Mr Kenny will chair a meeting in his department at which Mr Howlin will present an assessment of potential savings across all 15 Government departments drawn up by Ministers over recent weeks.
There has been speculation in recent days that the Government has signalled to union leaders that it wanted to hold discussions on some form of an extension to the current Croke Park agreement.
Asked last night whether it had indicated to unions that there might be new talks on the agreement, a spokeswoman for the Department of Public Expenditure and Reform said: “No comment.”
Details of the proposals for escalating savings under the Croke Park agreement drawn up by various Ministers have not been made known.
However, it is understood that the Department of Health and the Department of Education have been looking at the issue of seeking staff to work additional hours. This would fall outside the scope of the existing Croke Park agreement.
Details of the Government’s plans on public service allowances emerged yesterday after a letter on the issue drawn up by the secretary general of the Department of Public Expenditure and Reform, Robert Watt, was given to health service unions.
The department confirmed that it had sent similar letters to each government department.
Mr Howlin last night said he favoured using a dedicated fast-track arbitration process in relation to the new proposals to eliminate allowances.
Last night Siptu vice-president Patricia King said many of the allowances went back decades and were considered part of core pay. She said while the union would be open to consolidating allowances into pay, as proposed for example in the education sector, it would oppose attacks on low-paid staff.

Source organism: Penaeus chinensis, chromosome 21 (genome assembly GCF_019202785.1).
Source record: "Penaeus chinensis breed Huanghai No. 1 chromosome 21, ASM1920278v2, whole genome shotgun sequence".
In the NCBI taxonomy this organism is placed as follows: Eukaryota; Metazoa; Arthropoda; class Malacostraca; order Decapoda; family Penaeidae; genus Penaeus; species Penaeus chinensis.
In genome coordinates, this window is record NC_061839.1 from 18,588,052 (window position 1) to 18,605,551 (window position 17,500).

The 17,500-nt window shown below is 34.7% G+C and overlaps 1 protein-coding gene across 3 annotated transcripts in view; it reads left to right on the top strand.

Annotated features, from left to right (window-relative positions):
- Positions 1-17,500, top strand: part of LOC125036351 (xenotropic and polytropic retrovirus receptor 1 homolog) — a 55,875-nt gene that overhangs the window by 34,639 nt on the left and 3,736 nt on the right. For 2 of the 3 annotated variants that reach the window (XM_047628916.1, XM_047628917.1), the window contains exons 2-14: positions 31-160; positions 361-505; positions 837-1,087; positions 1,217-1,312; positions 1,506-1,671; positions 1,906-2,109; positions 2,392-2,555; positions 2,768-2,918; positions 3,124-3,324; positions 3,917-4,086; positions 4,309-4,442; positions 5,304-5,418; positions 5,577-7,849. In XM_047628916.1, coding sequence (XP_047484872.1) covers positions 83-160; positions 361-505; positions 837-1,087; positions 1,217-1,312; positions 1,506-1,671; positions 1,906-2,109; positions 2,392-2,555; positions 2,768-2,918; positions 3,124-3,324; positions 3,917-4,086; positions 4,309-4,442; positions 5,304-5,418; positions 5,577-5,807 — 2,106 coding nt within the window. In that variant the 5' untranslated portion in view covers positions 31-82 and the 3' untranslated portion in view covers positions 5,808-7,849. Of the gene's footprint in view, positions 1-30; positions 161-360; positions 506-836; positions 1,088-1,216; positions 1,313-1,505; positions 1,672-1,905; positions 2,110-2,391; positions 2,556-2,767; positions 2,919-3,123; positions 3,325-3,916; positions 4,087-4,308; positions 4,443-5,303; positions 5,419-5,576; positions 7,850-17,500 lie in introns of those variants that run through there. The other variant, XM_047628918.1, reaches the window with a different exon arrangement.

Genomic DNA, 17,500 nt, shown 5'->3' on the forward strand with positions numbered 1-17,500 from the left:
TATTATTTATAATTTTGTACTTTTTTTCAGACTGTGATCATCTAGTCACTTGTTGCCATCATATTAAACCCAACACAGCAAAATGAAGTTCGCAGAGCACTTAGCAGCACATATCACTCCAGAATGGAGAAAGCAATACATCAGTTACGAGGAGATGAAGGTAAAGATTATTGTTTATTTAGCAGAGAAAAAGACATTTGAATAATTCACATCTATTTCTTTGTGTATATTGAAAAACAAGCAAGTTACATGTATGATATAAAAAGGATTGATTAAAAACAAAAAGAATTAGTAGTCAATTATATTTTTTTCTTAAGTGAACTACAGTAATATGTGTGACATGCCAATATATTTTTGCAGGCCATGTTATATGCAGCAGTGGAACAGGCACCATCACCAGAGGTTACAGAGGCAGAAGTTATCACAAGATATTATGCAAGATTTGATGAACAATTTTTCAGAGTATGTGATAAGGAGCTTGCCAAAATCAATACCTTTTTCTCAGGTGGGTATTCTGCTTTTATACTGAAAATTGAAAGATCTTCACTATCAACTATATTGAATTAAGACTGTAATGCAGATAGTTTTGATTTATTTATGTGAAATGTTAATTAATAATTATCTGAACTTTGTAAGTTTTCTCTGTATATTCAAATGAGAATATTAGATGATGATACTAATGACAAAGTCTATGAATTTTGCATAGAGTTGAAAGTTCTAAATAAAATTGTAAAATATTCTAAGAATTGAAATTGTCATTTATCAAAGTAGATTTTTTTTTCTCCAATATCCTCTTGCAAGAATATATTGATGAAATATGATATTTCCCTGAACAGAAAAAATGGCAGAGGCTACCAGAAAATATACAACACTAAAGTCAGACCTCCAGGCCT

Paul Bell of Siptu’s health division said the proposals on allowances could place staff on a collision course with the Government.
We cannot underestimate what a defining moment it was for this Government when Brendan Howlin stood up and formally admitted what everyone has known for weeks: that the Government was chickening out on cutting some of the crazy allowances paid to those who work for the bankrupt Government of this bankrupt country.
It wasn’t as if Howlin had promised the earth. His modest goal had been to cut a mere five per cent this year from these allowances — extra pay that various people who work for the Government get for everything from underwear to being on their feet.
But even the minister who is supposed to be responsible for cutting public expenditure — now a matter of grave urgency in this country — could not face down the unions in order to cut one euro in 20 from these allowances. The minister whose department apparently harasses other departments on an almost weekly basis about making cuts and efficiencies, when it came to cutting a mere five per cent from what everyone agrees are at least partially anachronistic and ridiculous allowances, couldn’t do it. He bottled it.